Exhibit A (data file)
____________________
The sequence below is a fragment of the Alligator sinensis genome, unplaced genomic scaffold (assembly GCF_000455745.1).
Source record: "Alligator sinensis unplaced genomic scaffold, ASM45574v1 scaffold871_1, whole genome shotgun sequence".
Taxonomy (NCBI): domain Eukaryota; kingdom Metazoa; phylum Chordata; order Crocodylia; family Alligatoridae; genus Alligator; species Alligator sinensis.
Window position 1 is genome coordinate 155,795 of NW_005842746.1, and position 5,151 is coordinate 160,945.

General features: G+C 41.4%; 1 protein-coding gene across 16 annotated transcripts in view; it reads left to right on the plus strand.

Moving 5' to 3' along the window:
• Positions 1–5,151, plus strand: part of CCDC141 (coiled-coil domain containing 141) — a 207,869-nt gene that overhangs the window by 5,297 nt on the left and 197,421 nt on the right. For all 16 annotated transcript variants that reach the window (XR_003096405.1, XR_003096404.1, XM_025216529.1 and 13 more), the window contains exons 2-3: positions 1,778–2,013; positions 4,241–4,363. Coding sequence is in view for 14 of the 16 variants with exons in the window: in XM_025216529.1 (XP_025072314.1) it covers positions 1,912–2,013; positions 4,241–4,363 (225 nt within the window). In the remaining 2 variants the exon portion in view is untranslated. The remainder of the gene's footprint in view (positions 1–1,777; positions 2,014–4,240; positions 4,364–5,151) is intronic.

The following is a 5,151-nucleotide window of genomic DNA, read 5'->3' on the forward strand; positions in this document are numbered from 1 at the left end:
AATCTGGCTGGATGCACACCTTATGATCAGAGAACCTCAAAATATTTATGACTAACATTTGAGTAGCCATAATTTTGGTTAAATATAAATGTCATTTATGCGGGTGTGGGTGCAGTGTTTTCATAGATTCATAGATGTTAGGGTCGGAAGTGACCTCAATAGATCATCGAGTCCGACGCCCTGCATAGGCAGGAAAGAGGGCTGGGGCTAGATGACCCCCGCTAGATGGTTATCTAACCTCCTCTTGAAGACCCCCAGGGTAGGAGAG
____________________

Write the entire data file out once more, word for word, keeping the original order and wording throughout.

The sequence below is a fragment of the Alligator sinensis genome, unplaced genomic scaffold (assembly GCF_000455745.1).
Source record: "Alligator sinensis unplaced genomic scaffold, ASM45574v1 scaffold871_1, whole genome shotgun sequence".
Taxonomy (NCBI): domain Eukaryota; kingdom Metazoa; phylum Chordata; order Crocodylia; family Alligatoridae; genus Alligator; species Alligator sinensis.
Window position 1 is genome coordinate 155,795 of NW_005842746.1, and position 5,151 is coordinate 160,945.

General features: G+C 41.4%; 1 protein-coding gene across 16 annotated transcripts in view; it reads left to right on the plus strand.

Moving 5' to 3' along the window:
• Positions 1–5,151, plus strand: part of CCDC141 (coiled-coil domain containing 141) — a 207,869-nt gene that overhangs the window by 5,297 nt on the left and 197,421 nt on the right. For all 16 annotated transcript variants that reach the window (XR_003096405.1, XR_003096404.1, XM_025216529.1 and 13 more), the window contains exons 2-3: positions 1,778–2,013; positions 4,241–4,363. Coding sequence is in view for 14 of the 16 variants with exons in the window: in XM_025216529.1 (XP_025072314.1) it covers positions 1,912–2,013; positions 4,241–4,363 (225 nt within the window). In the remaining 2 variants the exon portion in view is untranslated. The remainder of the gene's footprint in view (positions 1–1,777; positions 2,014–4,240; positions 4,364–5,151) is intronic.

The following is a 5,151-nucleotide window of genomic DNA, read 5'->3' on the forward strand; positions in this document are numbered from 1 at the left end:
AATCTGGCTGGATGCACACCTTATGATCAGAGAACCTCAAAATATTTATGACTAACATTTGAGTAGCCATAATTTTGGTTAAATATAAATGTCATTTATGCGGGTGTGGGTGCAGTGTTTTCATAGATTCATAGATGTTAGGGTCGGAAGTGACCTCAATAGATCATCGAGTCCGACGCCCTGCATAGGCAGGAAAGAGGGCTGGGGCTAGATGACCCCCGCTAGATGGTTATCTAACCTCCTCTTGAAGACCCCCAGGGTAGGAGAG